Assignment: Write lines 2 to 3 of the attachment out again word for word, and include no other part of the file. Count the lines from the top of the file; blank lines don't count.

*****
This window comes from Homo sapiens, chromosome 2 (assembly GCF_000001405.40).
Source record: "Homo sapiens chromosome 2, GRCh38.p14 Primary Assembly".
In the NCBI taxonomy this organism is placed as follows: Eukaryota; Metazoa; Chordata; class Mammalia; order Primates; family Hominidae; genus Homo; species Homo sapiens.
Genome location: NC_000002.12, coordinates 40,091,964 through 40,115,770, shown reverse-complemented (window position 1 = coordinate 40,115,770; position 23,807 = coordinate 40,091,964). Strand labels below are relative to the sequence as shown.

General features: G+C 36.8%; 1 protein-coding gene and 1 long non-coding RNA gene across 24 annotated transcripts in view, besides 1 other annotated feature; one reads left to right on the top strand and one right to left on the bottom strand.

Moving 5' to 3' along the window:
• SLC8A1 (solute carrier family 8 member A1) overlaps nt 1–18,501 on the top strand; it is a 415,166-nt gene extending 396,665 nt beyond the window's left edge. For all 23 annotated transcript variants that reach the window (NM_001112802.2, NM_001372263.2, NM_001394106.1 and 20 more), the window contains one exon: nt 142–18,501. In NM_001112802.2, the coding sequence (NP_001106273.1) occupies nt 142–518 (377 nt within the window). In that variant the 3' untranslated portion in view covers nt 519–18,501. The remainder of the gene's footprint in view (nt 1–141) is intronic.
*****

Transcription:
Source record: "Homo sapiens chromosome 2, GRCh38.p14 Primary Assembly".
In the NCBI taxonomy this organism is placed as follows: Eukaryota; Metazoa; Chordata; class Mammalia; order Primates; family Hominidae; genus Homo; species Homo sapiens.